CAIRO: Several countries and international organizations issued statements Tuesday to express deep concern over what many described as an “unprecedented” court ruling.
On Monday, the Minya Criminal Court sentenced 529 Muslim Brotherhood members to death and acquitted 17 others on charges of attacking a police station and killing its deputy head. More than three quarters of the defendants were tried in absentia, according to media reports.
The United Nations human rights office said in a statement Tuesday the death penalty breaches international human rights law.
“The death sentence in this case is unprecedented in recent history,” Rupert Colville, the spokesperson for the UN High Commissioner for Human Rights, said at a press briefing in Geneva, according to a press release.
Colville said a death sentence may be imposed for the crime of murder only after providing “the highest level of respect for fair trial and due process standards.” He slammed the verdict for being issued after two days of trial, according to the statement.
“Membership of a political group or participation in demonstrations certainly does not meet the threshold of ‘most serious crimes’,” he added, citing the International Covenant on Civil and Political Rights.
Egypt’s Ministry of Justice declined to comment on the sentences, stating in a Tuesday statement that one of the fundamental principles of any democratic system is the separation of powers, and that the judiciary is independent.
The ministry added that the defendants have the right to appeal the ruling.
High Representative of the Union for Foreign Affairs and Security Policy Catherine Ashton said in a statement Tuesday she received the court ruling with “utmost concern.”
“Notwithstanding the serious nature of the crimes for which they were convicted, capital punishment can never be justified,” Ashton added.
Ashton described the death penalty as “cruel and inhumane,” and called on Egypt to ensure the defendants’ rights to a fair and timely trial based on “clear charges.”
U.S. Department of State Deputy Spokesperson Marie Harf said on Monday that over half of defendants were sentenced in absentia and can appeal the ruling, but “it does not seem possible that a fair review of evidence and testimony consistent with international standards could be accomplished with over 529 defendants in a two day trial.”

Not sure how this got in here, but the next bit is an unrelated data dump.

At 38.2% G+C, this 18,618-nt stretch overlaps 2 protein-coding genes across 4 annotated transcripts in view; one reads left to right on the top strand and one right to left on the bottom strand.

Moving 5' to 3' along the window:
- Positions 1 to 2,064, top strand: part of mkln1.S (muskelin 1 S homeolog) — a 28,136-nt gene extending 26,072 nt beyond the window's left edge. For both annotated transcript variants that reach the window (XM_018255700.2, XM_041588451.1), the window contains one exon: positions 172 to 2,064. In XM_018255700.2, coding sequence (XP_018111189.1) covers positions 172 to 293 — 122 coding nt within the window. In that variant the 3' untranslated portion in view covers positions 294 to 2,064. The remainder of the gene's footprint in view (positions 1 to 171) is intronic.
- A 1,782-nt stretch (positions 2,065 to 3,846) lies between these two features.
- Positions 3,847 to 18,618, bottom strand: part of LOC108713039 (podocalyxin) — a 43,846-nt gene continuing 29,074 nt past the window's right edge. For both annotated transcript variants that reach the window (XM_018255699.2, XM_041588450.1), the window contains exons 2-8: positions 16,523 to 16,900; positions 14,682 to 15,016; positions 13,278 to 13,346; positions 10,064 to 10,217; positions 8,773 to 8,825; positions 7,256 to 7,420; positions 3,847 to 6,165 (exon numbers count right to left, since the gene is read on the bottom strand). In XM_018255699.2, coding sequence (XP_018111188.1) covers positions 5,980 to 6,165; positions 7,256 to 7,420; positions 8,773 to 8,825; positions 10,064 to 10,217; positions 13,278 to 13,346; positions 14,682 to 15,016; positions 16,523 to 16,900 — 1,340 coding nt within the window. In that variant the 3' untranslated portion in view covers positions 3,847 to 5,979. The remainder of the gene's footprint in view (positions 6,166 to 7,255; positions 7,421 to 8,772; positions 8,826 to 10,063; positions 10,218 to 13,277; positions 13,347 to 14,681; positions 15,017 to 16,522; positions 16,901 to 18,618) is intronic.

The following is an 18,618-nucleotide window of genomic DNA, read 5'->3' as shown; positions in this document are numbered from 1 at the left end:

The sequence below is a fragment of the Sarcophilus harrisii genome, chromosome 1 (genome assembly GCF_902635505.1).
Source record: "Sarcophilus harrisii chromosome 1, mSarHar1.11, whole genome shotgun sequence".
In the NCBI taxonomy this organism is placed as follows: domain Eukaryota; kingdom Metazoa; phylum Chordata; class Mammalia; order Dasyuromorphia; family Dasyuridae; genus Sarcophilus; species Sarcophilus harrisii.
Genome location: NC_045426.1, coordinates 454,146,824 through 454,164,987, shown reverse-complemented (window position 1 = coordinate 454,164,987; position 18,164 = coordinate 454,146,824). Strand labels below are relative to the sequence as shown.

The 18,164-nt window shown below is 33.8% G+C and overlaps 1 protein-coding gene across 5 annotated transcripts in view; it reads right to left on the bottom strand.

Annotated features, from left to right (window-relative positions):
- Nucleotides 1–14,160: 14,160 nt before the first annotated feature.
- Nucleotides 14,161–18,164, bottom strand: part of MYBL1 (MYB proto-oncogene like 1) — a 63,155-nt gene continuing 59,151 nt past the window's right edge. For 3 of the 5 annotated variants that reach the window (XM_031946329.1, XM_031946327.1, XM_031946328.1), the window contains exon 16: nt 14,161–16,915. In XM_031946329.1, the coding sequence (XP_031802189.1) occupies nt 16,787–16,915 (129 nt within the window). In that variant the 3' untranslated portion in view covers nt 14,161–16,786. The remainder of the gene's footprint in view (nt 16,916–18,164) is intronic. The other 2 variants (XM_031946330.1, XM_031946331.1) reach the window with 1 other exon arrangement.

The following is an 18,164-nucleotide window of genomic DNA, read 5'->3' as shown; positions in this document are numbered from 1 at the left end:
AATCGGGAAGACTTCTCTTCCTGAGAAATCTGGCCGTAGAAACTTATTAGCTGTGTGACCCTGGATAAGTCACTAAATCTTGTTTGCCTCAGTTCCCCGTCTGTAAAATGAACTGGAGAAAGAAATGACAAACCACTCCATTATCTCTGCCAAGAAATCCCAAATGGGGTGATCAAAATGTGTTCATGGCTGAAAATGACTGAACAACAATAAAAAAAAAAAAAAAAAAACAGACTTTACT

“It sort of defies logic,” Harf added in a statement.
Harf urged Egypt to ensure fair proceedings for the defendants, adding that politically motivated arrests, detention and conviction will move Egypt’s democracy backward.
Human Rights Watch said the prosecution did not submit evidence implicating any individual defendant, despite compiling significant evidence during its investigation.
Sarah Leah Whiston, director of Human Rights Watch’s Middle East and North Africa division, blamed the court in a statement for preventing defense lawyers from presenting their case or from calling witnesses.
“It’s shocking ,”she said, adding that the court issued sentences without giving defendants “any meaningful opportunity to defend themselves.”
Whiston said the verdict violates the most basic foundations of a fair trial.
“These death sentences should be immediately quashed,” she said.
Of the defendants, 291 are at large, 185 had been released pending investigation, 111 are in detention and 58 are in prison, Human Rights Watch said in its statement.
One of the defense lawyers told Human Rights Watch officials during the first session on March 22 that the judge brought the session to a close before completing “customary opening procedures,” after an argument between the judge and defense lawyers at the court room, according to the Associated Press.
“We are in exceptional circumstances; we don’t have time to summon each and every defendant,” a judicial official involved in the case was quoted as saying to the AP.
“Now no one would dare to think to attack a police station or a state institution after they saw death penalties falling on their group’s heads,” the source added.
Whiston said that the verdict compounded the fact that “no Egyptian court has even questioned a single police officer for the killing of well over 1,000 since July 3.”
She added the trial represents a “serious miscarriage of justice.”
Amnesty International said in a Monday statement that the mass sentences represent a “grotesque example of the shortcomings and the selective nature of Egypt’s justice system.”
It was the largest single batch of death sentences handed down in recent years anywhere in the world, the Amnesty statement said.
German foreign minister Frank-Walter Steinmeier in a Tuesday statement blasted the court ruling as violating international human rights standards.
Steinmeier called upon Egypt to scrap the court ruling and ensure a fair trial for the defendants, adding that such verdicts deepen political divisions and lead to instability.
He added that the country needs an inclusive political process for national reconciliation.
The court ruling is pending the approval of the Grand Mufti and the final ruling will be announced on April 28, according to CNN.
Human rights activist Nagad El-Borai told The Cairo Post the court violated the defendants’ right to a defense.
“The right to justice is a human right,” Borai said.